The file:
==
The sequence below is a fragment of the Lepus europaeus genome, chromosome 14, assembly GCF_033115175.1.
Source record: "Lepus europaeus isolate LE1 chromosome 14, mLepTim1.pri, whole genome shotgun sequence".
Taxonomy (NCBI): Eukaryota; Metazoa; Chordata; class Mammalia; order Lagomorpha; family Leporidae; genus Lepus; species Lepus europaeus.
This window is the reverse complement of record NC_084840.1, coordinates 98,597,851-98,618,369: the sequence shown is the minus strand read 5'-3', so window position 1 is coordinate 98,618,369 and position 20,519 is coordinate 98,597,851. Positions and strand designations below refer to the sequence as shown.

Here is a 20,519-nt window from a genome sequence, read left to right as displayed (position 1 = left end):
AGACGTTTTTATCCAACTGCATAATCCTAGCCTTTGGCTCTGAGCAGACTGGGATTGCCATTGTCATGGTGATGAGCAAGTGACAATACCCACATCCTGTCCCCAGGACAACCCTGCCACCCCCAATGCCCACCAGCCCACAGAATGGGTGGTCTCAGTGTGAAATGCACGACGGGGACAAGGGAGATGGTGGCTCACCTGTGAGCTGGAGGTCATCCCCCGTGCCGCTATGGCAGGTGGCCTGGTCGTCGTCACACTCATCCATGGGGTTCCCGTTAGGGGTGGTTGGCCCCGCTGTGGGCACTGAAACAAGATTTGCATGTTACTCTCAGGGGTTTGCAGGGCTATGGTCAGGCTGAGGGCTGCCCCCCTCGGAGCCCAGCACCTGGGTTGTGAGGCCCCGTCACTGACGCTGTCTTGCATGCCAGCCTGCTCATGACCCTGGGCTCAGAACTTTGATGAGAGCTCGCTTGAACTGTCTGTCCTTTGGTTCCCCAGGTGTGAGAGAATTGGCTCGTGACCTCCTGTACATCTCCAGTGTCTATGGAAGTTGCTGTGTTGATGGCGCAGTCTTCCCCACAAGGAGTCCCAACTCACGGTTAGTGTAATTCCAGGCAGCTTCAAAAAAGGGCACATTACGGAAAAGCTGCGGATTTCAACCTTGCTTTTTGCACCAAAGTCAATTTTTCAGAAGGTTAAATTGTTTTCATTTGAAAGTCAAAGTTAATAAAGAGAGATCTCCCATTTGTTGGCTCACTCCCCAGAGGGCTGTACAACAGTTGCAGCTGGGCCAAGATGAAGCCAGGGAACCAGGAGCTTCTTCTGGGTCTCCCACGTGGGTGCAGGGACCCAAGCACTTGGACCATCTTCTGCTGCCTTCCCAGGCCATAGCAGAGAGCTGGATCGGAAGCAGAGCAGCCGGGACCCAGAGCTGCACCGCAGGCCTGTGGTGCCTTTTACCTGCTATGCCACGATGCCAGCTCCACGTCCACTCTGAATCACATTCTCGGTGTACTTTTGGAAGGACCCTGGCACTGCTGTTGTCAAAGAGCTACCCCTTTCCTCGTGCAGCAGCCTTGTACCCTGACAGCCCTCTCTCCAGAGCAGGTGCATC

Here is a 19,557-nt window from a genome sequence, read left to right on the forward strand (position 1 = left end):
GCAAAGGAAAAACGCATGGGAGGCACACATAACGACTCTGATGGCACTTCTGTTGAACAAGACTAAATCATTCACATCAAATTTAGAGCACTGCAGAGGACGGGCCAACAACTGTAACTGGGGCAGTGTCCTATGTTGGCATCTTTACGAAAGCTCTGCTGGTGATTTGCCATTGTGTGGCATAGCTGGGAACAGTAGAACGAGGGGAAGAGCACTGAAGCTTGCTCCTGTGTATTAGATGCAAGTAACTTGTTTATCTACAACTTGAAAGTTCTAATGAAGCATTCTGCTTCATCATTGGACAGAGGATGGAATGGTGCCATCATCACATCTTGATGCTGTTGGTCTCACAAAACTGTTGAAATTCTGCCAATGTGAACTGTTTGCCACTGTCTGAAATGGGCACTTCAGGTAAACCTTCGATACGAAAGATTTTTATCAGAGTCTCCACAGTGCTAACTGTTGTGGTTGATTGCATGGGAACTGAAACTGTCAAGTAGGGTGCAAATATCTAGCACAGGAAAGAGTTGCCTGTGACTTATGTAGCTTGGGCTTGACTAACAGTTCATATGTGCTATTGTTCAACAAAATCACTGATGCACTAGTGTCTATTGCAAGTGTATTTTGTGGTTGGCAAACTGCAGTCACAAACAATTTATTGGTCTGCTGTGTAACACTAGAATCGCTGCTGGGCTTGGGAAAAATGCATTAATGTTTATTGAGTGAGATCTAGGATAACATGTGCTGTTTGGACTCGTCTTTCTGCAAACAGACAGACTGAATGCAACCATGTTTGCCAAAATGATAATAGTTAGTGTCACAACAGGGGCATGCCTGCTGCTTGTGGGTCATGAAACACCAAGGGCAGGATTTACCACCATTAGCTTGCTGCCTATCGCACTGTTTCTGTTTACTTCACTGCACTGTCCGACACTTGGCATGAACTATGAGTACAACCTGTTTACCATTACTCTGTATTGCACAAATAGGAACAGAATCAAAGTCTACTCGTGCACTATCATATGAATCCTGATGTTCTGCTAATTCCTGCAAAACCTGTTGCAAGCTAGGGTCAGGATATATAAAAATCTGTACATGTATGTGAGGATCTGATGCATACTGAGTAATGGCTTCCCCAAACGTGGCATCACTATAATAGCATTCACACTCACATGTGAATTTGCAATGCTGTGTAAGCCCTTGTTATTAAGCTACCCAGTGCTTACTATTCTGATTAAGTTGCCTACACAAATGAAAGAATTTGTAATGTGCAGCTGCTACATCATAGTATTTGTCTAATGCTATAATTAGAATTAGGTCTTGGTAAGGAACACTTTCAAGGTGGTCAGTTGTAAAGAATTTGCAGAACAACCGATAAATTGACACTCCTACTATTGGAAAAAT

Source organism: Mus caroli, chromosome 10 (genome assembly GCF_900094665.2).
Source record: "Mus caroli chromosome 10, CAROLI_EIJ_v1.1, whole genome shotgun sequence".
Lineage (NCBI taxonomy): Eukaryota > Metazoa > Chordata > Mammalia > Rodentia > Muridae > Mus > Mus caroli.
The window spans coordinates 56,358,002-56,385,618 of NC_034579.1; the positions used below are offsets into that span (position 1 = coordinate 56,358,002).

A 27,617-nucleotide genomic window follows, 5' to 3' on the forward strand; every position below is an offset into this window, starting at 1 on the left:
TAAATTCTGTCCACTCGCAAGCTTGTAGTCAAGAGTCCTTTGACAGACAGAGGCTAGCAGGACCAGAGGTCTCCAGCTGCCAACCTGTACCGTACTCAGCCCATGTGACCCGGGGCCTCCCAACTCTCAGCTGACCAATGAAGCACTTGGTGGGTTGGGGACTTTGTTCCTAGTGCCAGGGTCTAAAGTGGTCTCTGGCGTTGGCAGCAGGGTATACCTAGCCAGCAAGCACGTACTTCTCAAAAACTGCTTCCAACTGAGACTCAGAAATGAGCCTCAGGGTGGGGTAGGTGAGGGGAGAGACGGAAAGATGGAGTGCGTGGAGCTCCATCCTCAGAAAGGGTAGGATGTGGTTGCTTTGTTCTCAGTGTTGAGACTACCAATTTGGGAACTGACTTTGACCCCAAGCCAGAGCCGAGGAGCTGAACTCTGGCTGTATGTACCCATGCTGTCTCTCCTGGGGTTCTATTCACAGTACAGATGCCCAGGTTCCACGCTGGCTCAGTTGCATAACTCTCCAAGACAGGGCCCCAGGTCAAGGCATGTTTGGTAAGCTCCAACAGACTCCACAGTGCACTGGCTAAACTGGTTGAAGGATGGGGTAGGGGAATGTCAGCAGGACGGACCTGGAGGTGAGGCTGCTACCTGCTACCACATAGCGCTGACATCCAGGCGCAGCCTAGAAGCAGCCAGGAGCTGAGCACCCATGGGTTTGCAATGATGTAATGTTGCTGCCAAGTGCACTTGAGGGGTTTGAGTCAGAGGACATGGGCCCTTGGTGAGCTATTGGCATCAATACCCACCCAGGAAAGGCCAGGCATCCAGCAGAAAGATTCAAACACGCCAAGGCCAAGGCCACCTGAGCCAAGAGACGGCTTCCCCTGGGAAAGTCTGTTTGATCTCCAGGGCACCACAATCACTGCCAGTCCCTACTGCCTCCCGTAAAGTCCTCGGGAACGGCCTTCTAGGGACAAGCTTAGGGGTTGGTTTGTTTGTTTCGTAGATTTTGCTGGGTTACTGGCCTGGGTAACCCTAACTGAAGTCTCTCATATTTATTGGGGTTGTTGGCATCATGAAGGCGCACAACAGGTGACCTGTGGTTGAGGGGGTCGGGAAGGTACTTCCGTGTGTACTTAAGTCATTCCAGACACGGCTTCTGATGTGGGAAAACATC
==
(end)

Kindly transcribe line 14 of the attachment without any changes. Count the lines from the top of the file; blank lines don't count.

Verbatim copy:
TAAATTCTGTCCACTCGCAAGCTTGTAGTCAAGAGTCCTTTGACAGACAGAGGCTAGCAGGACCAGAGGTCTCCAGCTGCCAACCTGTACCGTACTCAGCCCATGTGACCCGGGGCCTCCCAACTCTCAGCTGACCAATGAAGCACTTGGTGGGTTGGGGACTTTGTTCCTAGTGCCAGGGTCTAAAGTGGTCTCTGGCGTTGGCAGCAGGGTATACCTAGCCAGCAAGCACGTACTTCTCAAAAACTGCTTCCAACTGAGACTCAGAAATGAGCCTCAGGGTGGGGTAGGTGAGGGGAGAGACGGAAAGATGGAGTGCGTGGAGCTCCATCCTCAGAAAGGGTAGGATGTGGTTGCTTTGTTCTCAGTGTTGAGACTACCAATTTGGGAACTGACTTTGACCCCAAGCCAGAGCCGAGGAGCTGAACTCTGGCTGTATGTACCCATGCTGTCTCTCCTGGGGTTCTATTCACAGTACAGATGCCCAGGTTCCACGCTGGCTCAGTTGCATAACTCTCCAAGACAGGGCCCCAGGTCAAGGCATGTTTGGTAAGCTCCAACAGACTCCACAGTGCACTGGCTAAACTGGTTGAAGGATGGGGTAGGGGAATGTCAGCAGGACGGACCTGGAGGTGAGGCTGCTACCTGCTACCACATAGCGCTGACATCCAGGCGCAGCCTAGAAGCAGCCAGGAGCTGAGCACCCATGGGTTTGCAATGATGTAATGTTGCTGCCAAGTGCACTTGAGGGGTTTGAGTCAGAGGACATGGGCCCTTGGTGAGCTATTGGCATCAATACCCACCCAGGAAAGGCCAGGCATCCAGCAGAAAGATTCAAACACGCCAAGGCCAAGGCCACCTGAGCCAAGAGACGGCTTCCCCTGGGAAAGTCTGTTTGATCTCCAGGGCACCACAATCACTGCCAGTCCCTACTGCCTCCCGTAAAGTCCTCGGGAACGGCCTTCTAGGGACAAGCTTAGGGGTTGGTTTGTTTGTTTCGTAGATTTTGCTGGGTTACTGGCCTGGGTAACCCTAACTGAAGTCTCTCATATTTATTGGGGTTGTTGGCATCATGAAGGCGCACAACAGGTGACCTGTGGTTGAGGGGGTCGGGAAGGTACTTCCGTGTGTACTTAAGTCATTCCAGACACGGCTTCTGATGTGGGAAAACATC